Are you ready to upgrade your iPhone but confused about which one to get? In 2017, Apple launched three incredible new iPhone models – the iPhone 8, iPhone 8 Plus, and iPhone X (pronounced “Ten”). All of them amazing – especially for us mobile photographers. In this article, we compare the iPhone 8 vs iPhone 8 Plus vs iPhone X camera features. Discover which iPhone camera is best for you and your photography needs.
Would you like to compare the cameras on new 2019 iPhones? Click here to discover the amazing new iPhone 11 camera features.
Or click here to see a comparison of 2018 iPhone XS vs iPhone XS Max cameras.
Single vs Dual Lens
All three iPhones have a 12MP camera behind each of their rear-facing lenses.
The iPhone 8 camera has a single wide angle lens. But, like the iPhone 7 Plus, the iPhone 8 Plus camera and the iPhone X camera have two rear-facing lenses. One lens is the standard wide angle lens. The other is a 2X telephoto lens which allows you to capture high-quality zoomed-in images without resorting to digital zoom.
The 2X telephoto lens on the iPhone X has a slightly larger aperture than the same lens on the iPhone 7 Plus and 8 Plus. A larger aperture lets in more light allowing the camera to capture better quality images in low light conditions.
The front-facing “selfie” camera on all three models is 7MP with Retina Flash (the iPhone’s screen is used to illuminate the subject). The iPhone X has a better “TrueDepth” front camera which offers the Portrait Lighting effect and makes facial recognition possible.
Optical Image Stabilization
For photographers, the biggest difference between the iPhone 8 Plus and iPhone X in terms of its dual lenses is that the iPhone X has Optical Image Stabilization on both rear-facing lenses – whereas the iPhone 8 Plus only has it on the wide-angle lens.
Optical Image Stabilization minimizes blurring caused by unsteady hands – and helps you get better shots in low light.
This is especially important for the 2X telephoto lens on the iPhone X. This is because any shaking or movement of the iPhone is exaggerated – potentially making the blurring twice as bad!
Since the launch of the iPhone 7, all dual lens iPhones have provided a powerful Portrait Mode which simulates the beautiful, shallow depth of field effect more commonly produced by expensive digital SLR cameras. This mode allows you to create beautiful blurred backgrounds in your iPhone photos.
When you switch to Portrait mode you’ll notice the subject suddenly becomes larger on the iPhone’s screen. That’s because the camera has automatically switched to the 2X telephoto lens. This happens for two reasons. Firstly, a telephoto lens creates a more flattering portrait with none of the undesirable distortion you often get with the wide-angle lens. Secondly, the wide-angle lens has to capture all the depth information about the scene.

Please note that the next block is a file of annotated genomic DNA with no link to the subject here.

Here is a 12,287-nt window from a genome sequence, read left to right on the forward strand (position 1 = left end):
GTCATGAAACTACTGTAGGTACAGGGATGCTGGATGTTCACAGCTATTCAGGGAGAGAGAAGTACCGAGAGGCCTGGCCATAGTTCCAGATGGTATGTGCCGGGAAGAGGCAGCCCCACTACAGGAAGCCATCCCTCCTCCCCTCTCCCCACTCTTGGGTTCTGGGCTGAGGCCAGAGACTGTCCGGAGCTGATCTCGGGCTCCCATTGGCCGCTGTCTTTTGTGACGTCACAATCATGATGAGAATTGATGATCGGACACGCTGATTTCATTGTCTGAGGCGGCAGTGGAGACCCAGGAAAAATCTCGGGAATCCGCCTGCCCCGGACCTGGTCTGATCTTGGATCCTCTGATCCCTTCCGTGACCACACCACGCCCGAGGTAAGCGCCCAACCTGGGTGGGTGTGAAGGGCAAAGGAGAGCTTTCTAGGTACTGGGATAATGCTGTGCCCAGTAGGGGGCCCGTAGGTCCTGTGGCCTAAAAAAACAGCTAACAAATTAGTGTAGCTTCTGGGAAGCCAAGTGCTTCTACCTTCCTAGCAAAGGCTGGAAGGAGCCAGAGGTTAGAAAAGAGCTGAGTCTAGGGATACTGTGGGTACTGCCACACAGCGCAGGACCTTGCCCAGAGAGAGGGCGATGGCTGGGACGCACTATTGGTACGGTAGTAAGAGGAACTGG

The camera’s Image Signal Process (ISP) uses this depth information to apply a blur effect to everything that shouldn’t be in focus, in proportion to its distance from the camera, creating stunning photos with a shallow depth of field.
Portrait Mode is a bit fussy – it doesn’t work well with all types of subject, or in very low light and it insists that you are far enough away from your subject – i.e. at least 19 inches.
Another amazing feature of Portrait Mode is that it is non-destructive. If you don’t like the effect you can remove or change it after you’ve taken the photo.
Portrait Lighting Effects
The iPhone 8 Plus and iPhone X provide a brand new feature – Portrait Lighting. This feature artificially adjusts how much light falls on different parts of the portrait.
The lighting effects offered are:
- Natural Light – no additional lighting effect added
- Studio Light – the face is made slightly brighter
- Contour Light – shadows are cast on the face to create more contrast
- Stage Light – drastically darkens the background
- Stage Light Mono – same as Stage Light but black and white
You may or may not find the lighting effects a little too strong for your tastes – especially the two Stage Light effects. It’s a shame Apple didn’t make the effect adjustable so you could dial-in the effect strength you want – as without this ability it feels like a bit of a gimmick. Hopefully it’ll develop into something even more remarkable.
As with the Portrait Mode’s shallow depth of field effect, the Portrait Lighting effects are also non-destructive. This means you can remove or change the effect after you’ve taken the photo.
TrueDepth “Selfie” Camera
Unique to the iPhone X, the front “selfie” camera simulates the rear lens’ shallow depth of field effect. Amazingly it achieves this with just the one lens. The Portrait Lighting effects are available too. The results aren’t quite as good as those of the rear dual lenses, but they’re not bad!